Monitor-Merrimac Memorial Bridge-Tunnel
Monitor-Merrimac Memorial Bridge-Tunnel (MMMBT) is the 4.6 mile-long Hampton Roads crossing for Interstate 664. It is a four-lane facility comprised of bridges, trestles, man-made islands, and tunnels under portion of the Hampton Roads harbor where the James, Nansemond, and Elizabeth Rivers come together in South Hampton Roads, in the southeastern portion of Virginia in the United States.
The MMMBT was completed in 1992, provided a second bridge-tunnel crossing of the Hampton Roads harbor, supplementing the Hampton Roads Bridge-Tunnel which carries Interstate 64 between the independent cities of Hampton and Norfolk. Both facilities are toll-free.
The MMMBT cost $400 million to build, and it includes a four-lane tunnel that is 4,800 feet long, two man-made portal islands, and 3.2 miles of twin trestle.
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Battle of Hampton Roads
It is named for the two ironclad warships which engaged in the famous Battle of Hampton Roads on March 8-9, 1862 during the US Civil War. The battle took place between the USS Monitor and the CSS Virginia. The latter ship had been rebuilt from the wreck of the USS Merrimack. The site of the battle was within approximately 1 mile of the bridge-tunnel structure named by the State of Virginia as a memorial.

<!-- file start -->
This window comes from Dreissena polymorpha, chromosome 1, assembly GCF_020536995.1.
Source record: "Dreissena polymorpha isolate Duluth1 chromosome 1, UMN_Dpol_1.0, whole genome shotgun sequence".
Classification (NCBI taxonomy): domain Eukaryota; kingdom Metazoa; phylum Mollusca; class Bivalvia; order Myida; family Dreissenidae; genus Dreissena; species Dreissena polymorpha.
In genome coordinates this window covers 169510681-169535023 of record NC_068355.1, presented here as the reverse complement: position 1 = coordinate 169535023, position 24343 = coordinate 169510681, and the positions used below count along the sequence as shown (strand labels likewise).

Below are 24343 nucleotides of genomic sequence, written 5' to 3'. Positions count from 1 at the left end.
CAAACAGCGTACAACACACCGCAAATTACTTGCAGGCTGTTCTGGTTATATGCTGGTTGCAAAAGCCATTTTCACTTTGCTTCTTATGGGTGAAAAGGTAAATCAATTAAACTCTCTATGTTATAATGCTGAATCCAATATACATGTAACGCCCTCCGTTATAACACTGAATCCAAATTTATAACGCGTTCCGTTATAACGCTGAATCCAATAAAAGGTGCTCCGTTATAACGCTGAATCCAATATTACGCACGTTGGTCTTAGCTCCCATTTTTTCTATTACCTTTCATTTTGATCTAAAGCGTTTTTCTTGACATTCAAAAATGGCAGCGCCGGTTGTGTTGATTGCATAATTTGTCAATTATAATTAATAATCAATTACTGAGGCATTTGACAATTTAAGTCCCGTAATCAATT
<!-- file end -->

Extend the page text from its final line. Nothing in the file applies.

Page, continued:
Historical names: Merrimack, Virginia, Merrimac
The name of the warship which served the Confederacy in the famous Battle of Hampton Roads eventually became a continuing source of confusion, to the present day.
Of course, she was commissioned by the Confederacy as CSS Virginia. However, even after she was rebuilt, the Union preferred to call the Confederate ironclad warship by its earlier name, Merrimack. Perhaps because the Union won the US Civil War, the history of the United States generally records the Union version wherever there is a discrepancy with Confederate naming. However, in an apparent quirk in history, at some later time, the name commonly used was shortened to drop the final "-k", hence "the Battle of the Monitor and the Merrimac".
The small community in Montgomery County near the location where the iron for the Confederate ironclad was forged is now known as Merrimac, Virginia. The name of the Monitor-Merrimac Memorial Bridge-Tunnel, built with both Virginia and federal funds, reflects this more recent version.
Should the periodic modern efforts to recover more of the Confederate vessel from the depths of Hampton Roads prove successful, it is unclear what name will be applied to the remains.
- 2005 Rand McNally "The Road Atlas 2005" – newest feature- interstate mileage by state